14 user 6 critic

The Return of the Soldier (1982)

PG | | Drama | 14 February 1985 (USA)
Kitty Baldry (Julie Christie) is a haughty society queen with a tunnelled view of life. Kitty's complacency is rocked when her husband, Captain Chris Baldry (Sir Alan Bates), returns from ... See full summary »


Alan Bridges


Rebecca West (novel), Hugh Whitemore
Nominated for 1 BAFTA Film Award. Another 1 nomination. See more awards »


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Cast overview, first billed only:
Julie Christie ... Kitty Baldry
Glenda Jackson ... Margaret Grey
Ann-Margret ... Jenny Baldry
Alan Bates ... Chris Baldry
Ian Holm ... Doctor Anderson
Frank Finlay ... William Grey
Jeremy Kemp ... Frank
Hilary Mason ... Ward
John Sharp ... Pearson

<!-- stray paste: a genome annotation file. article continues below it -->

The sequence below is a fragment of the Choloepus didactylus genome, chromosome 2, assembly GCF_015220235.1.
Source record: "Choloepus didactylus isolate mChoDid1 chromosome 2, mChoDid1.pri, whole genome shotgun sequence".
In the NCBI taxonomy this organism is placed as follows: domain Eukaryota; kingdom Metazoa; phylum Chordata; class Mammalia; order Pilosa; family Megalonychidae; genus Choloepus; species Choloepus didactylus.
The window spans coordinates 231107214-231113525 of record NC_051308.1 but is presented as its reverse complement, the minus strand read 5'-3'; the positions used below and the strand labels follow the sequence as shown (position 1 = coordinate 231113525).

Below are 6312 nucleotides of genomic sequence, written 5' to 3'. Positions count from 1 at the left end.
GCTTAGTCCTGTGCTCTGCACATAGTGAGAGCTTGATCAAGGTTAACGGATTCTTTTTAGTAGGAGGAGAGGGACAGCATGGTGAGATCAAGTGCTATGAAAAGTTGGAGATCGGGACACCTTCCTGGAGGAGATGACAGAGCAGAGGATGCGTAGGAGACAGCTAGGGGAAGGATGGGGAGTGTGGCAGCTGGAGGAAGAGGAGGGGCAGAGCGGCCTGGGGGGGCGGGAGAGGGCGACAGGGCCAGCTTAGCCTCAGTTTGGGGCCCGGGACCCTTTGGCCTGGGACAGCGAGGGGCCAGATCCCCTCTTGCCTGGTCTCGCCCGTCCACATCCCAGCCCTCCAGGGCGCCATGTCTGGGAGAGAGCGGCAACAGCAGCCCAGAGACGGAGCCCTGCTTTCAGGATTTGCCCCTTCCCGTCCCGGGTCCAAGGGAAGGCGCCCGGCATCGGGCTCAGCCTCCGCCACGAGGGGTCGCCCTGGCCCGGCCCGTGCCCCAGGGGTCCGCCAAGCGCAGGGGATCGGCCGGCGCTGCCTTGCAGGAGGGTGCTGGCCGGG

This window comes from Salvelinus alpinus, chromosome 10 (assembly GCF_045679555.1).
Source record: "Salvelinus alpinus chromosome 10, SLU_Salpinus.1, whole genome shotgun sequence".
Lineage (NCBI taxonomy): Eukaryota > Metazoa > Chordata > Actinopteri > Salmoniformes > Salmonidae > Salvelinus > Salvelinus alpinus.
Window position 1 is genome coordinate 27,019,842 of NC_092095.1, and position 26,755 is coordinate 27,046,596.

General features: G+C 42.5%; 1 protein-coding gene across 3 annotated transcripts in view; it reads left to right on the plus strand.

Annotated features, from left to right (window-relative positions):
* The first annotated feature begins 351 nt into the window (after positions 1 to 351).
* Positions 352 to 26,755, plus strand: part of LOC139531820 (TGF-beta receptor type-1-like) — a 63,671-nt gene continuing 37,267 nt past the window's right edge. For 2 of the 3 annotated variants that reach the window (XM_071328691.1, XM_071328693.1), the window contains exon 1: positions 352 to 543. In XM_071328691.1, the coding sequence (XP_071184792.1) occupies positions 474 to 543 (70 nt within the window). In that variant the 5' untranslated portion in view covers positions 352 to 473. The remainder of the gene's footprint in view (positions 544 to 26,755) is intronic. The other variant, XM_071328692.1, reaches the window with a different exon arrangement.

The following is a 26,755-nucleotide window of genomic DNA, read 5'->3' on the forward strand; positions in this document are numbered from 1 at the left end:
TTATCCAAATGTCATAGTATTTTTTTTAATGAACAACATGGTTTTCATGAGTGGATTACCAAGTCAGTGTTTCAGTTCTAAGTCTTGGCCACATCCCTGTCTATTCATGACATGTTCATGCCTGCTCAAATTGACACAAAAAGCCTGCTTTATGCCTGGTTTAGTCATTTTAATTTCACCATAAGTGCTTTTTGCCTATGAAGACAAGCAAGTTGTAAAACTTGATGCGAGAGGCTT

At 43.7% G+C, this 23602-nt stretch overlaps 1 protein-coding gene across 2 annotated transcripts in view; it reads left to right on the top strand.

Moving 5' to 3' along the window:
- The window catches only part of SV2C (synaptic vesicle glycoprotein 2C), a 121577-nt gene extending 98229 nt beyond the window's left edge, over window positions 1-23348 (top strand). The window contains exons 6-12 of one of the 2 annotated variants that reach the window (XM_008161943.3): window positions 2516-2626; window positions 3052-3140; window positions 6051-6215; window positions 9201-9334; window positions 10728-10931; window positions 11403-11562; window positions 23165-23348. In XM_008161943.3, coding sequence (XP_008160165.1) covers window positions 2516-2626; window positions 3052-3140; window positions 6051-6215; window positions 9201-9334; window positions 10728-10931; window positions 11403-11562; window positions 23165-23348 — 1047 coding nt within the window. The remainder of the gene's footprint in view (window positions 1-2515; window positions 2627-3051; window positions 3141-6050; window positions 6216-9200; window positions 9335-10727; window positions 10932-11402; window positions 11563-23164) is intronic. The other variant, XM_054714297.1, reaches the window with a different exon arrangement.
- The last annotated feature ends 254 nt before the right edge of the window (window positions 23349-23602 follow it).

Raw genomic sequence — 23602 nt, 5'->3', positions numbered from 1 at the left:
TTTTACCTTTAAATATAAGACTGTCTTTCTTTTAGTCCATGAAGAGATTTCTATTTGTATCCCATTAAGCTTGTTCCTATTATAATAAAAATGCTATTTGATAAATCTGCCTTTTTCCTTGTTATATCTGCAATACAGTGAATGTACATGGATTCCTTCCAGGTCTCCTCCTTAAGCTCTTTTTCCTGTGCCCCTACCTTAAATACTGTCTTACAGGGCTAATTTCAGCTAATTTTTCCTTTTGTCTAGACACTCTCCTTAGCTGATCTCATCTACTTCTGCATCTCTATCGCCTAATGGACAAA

Elizabeth Edmonds ... Emery
Valerie Whittington Valerie Whittington ... Beatrice
Patsy Byrne Patsy Byrne ... Mrs. Plummer
Amanda Grinling Amanda Grinling ... Alexandra
Edward de Souza ... Edward
Michael Cochrane ... Stephen


Kitty Baldry (Julie Christie) is a haughty society queen with a tunnelled view of life. Kitty's complacency is rocked when her husband, Captain Chris Baldry (Sir Alan Bates), returns from the front during World War I shell-shocked and suffering amnesia, not knowing who she is, and determined for a reunion with Margaret Grey (Glenda Jackson), a working class lover from his past. Kitty employs psychiatrist Dr. Gilbert Anderson (Sir Ian Holm) to help unscramble her husband's feelings for the women in his new disoriented life, including his all-too caring cousin Jenny (Ann-Margret), but ultimately, comes to realize that the man she knew is unreachable, as dead as the past for which he pines. Written by alfiehitchie

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Motion Picture Rating (MPAA)

Rated PG for some violent images and language | See all certifications »






Release Date:

14 February 1985 (USA) See more »

Also Known As:

A katona hazatér See more »

Company Credits